Why do children in Uruguay prefer to read physical books to digital ones, even when they can access a Digital Library of 4000 books and have almost no access to the prior ones? Where does technology finds its limits and its opportunities to impact socially and educationally?
Latin America holds the lowest results in reading performance according to PISA. In a context of scarce economic resources and fragile educational systems, technology has been an attractive cost-efficient answer to give and scale access to digital books and other educational solutions as an attempt to revert these negative outcomes.
Uruguay, for example, a country without loan service public libraries, very little presence of books in homes has deployed important investments in technological infrastructure, internet and free computer delivery plans in all public educational centers of the country, trusting equity in access, will give the next generation an even start to develop reading abilities.
When we started developing the Digital Library in 2012, we believed that we had the solutions in our hands, but this effort has not necessarily changed reading outcomes nor teachers or studentÂ´s attitude towards capitalizing this opportunity into literacy improvement. Maybe the weakness of the solution relies at the beginning of this quest Â¨we believe that the mental revolution is an effect of the technological revolution, and instead we should understand that the contrary is the truth. We think that the digital world is the cause of everything and on the contrary, is an effectÂ¨ (Bariko 2018).
We have thought that having access to digital tools will origin the educational transformation we were hoping for, but what we have learned is that true educational change happens when the use of technology emerges as a consequence of a new teaching and learning paradigm that comes to life inside the school.
And this is where technology finds its limits, in the same place it finds its endless possibilities, in people. Technology can trigger behavioral change, but it cannot provoke a deeper transformation in our ways of thinking, teaching and learning unless it is intentional, and its purpose understood and shared by the adopters.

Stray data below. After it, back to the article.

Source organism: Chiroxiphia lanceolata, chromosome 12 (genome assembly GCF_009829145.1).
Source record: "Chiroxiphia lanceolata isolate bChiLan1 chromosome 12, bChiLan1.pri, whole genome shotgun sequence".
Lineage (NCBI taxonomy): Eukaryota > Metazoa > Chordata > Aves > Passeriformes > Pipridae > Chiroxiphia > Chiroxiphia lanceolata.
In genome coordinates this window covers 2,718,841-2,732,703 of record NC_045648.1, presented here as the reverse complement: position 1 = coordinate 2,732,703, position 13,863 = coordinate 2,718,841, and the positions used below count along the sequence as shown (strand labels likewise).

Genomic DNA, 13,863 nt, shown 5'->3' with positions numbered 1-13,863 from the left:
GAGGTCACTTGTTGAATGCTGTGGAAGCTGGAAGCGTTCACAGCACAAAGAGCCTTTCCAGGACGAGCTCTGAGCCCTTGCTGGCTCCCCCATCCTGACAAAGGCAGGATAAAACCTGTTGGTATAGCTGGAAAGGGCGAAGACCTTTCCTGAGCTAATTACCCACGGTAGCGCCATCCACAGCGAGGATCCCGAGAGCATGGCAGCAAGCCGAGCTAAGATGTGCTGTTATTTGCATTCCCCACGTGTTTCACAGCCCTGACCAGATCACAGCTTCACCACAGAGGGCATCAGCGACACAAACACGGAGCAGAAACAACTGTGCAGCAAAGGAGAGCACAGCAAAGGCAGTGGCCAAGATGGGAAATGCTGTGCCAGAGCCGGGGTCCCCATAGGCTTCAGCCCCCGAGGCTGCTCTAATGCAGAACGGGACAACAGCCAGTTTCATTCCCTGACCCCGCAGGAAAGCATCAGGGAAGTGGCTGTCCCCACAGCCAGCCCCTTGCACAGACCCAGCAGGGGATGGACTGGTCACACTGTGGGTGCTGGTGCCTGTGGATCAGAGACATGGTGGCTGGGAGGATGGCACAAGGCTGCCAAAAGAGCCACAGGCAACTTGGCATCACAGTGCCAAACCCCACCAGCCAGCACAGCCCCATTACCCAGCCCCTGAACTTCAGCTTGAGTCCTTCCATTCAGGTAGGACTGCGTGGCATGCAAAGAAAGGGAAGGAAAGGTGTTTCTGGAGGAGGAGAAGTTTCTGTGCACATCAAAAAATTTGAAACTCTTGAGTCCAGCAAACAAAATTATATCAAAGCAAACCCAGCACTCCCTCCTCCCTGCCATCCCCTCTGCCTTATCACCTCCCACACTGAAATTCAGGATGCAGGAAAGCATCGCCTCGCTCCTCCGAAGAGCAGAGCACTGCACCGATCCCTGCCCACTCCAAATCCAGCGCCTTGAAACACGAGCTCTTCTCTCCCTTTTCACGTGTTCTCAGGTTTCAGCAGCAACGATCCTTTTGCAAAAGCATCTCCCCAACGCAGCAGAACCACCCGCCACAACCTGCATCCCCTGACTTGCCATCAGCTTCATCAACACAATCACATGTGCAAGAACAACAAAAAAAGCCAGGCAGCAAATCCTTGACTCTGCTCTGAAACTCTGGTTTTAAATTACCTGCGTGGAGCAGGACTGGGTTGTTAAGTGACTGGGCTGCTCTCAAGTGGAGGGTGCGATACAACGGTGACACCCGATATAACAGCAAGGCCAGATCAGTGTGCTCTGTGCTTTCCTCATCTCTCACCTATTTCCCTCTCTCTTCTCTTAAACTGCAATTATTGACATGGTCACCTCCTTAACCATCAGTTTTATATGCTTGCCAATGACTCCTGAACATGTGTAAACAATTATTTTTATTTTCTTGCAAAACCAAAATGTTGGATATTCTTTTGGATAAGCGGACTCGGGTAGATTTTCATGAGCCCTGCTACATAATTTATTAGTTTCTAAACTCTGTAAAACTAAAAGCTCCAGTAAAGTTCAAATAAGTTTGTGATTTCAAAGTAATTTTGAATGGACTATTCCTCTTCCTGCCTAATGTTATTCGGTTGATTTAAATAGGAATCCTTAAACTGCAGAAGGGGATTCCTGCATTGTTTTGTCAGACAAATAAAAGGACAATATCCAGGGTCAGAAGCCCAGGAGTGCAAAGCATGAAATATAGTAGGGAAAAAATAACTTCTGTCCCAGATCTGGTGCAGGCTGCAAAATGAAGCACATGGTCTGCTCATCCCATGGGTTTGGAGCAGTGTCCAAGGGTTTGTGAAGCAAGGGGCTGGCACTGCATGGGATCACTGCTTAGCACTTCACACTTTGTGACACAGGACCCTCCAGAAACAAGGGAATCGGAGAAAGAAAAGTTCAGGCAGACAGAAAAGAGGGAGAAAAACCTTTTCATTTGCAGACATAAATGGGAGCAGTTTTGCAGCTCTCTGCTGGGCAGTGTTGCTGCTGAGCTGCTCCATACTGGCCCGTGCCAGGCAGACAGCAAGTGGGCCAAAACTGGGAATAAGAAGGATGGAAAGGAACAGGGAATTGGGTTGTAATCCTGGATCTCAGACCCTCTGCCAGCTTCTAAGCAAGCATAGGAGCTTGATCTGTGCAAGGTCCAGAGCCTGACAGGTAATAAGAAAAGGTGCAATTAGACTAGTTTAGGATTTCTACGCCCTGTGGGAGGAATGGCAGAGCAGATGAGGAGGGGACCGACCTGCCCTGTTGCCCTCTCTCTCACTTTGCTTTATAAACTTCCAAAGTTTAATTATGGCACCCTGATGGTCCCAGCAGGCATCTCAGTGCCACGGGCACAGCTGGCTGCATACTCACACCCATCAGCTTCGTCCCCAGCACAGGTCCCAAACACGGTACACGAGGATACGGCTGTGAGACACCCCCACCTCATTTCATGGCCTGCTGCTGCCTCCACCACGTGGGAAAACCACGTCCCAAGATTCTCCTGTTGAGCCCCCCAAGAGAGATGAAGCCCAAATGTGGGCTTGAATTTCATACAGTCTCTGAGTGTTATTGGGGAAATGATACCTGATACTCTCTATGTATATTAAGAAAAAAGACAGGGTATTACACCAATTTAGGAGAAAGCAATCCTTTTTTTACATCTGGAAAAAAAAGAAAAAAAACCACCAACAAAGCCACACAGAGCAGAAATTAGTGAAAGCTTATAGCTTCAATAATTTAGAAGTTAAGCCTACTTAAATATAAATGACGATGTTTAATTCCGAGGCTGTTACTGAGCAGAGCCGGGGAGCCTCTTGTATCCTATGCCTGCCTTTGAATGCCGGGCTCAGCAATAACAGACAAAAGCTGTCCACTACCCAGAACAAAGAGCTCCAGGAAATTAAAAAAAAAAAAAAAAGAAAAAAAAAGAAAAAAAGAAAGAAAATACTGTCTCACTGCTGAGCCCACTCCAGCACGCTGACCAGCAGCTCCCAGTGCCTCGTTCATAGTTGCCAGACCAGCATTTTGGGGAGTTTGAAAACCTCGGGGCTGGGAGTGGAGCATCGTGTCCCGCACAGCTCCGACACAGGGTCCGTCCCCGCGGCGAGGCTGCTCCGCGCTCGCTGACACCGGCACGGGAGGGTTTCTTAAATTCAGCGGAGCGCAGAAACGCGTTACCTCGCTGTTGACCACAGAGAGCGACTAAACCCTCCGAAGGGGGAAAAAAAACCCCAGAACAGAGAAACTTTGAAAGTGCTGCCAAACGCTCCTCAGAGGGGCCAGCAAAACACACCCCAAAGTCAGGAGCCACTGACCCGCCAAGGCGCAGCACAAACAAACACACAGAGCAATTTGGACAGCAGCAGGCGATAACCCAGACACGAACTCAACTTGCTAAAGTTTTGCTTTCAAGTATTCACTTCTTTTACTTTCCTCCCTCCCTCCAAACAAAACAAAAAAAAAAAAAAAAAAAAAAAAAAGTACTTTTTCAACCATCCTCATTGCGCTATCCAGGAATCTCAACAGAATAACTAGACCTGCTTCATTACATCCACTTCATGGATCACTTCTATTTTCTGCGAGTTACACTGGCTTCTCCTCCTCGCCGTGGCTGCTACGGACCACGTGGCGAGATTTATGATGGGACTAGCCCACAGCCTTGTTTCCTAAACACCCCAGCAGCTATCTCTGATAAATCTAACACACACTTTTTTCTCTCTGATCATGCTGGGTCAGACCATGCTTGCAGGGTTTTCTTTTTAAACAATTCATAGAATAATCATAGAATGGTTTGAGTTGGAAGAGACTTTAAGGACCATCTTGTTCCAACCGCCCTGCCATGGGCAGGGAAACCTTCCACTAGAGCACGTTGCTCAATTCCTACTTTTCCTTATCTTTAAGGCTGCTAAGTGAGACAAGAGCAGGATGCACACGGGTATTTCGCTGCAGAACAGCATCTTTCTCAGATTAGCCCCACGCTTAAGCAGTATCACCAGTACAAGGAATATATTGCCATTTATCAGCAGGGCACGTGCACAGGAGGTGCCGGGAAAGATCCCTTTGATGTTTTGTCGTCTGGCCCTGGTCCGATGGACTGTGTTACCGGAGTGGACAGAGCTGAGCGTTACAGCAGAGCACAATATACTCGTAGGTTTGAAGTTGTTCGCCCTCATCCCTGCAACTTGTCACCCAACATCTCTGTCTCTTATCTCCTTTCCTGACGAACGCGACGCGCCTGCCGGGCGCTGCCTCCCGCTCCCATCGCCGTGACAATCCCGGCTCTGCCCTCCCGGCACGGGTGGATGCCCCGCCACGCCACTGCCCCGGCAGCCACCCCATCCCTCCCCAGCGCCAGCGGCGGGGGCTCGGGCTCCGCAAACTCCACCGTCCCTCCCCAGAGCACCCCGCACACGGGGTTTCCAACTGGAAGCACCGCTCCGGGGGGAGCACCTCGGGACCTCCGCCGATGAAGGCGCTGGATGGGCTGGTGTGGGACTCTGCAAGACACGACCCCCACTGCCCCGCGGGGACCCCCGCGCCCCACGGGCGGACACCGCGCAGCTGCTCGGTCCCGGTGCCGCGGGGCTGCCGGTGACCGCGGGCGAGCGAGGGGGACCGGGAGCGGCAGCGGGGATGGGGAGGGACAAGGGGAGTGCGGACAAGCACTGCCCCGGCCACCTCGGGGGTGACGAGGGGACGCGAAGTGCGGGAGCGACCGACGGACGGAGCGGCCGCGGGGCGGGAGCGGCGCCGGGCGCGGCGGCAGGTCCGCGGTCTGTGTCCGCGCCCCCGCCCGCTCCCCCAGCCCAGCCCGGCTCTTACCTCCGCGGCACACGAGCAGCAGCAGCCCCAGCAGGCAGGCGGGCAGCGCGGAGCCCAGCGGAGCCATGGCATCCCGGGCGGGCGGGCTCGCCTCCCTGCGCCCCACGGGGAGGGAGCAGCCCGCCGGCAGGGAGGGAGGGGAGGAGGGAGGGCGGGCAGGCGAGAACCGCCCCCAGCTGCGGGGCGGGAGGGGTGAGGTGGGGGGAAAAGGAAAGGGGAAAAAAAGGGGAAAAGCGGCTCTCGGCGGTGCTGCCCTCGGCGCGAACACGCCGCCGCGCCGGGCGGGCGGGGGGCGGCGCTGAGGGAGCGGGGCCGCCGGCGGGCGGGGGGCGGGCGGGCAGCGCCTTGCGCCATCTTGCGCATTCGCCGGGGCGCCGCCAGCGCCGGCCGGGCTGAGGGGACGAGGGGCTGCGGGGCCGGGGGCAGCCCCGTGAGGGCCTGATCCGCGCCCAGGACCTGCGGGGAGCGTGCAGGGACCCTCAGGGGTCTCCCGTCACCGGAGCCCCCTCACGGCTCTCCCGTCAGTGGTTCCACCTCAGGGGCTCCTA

The knowledge that is generated as an effect of these new ways of doing, will require a pattern of connection, were the new builds on what is already known. Technology plays a key role serving as an instrument to assemble these pieces together, in order to design, create, allow the experiences to be lived, seen, understood and shared inside the learning community.
Technology allow these designs for change to be visible, tangible, livable, sometimes even possible, but it cannot self-generate those intentional learning ecosystems.
That is why I believe our challenge as educators -and learners- has raise its bar, the goal to be savvy digital users has been proven short, we need to be generators of Â´the post experienceÂ´ (Baricco 2018) of technology. As poet Mario Benedetti wrote it seems that â€œwhen we believed we had the answers, suddenly, they have changed all the questions.â€
ChildrenÂ´s preference 4 to 1 towards physical vs. digital books could reflect the limits we have reached with the old use of technology, a true fascinating challenge to address. This is how we are looking for answers grounded on the post experience concept in NGO Educate Uruguay.
Educate Uruguay designs projects connected to teacher’s needs focusing on how children learn best. In 2014 in response to teacherÂ´s concerns on children poor reading habits and abilities, expressing little enthusiasm on the access digital books as a solution, we created The Book Pack Library.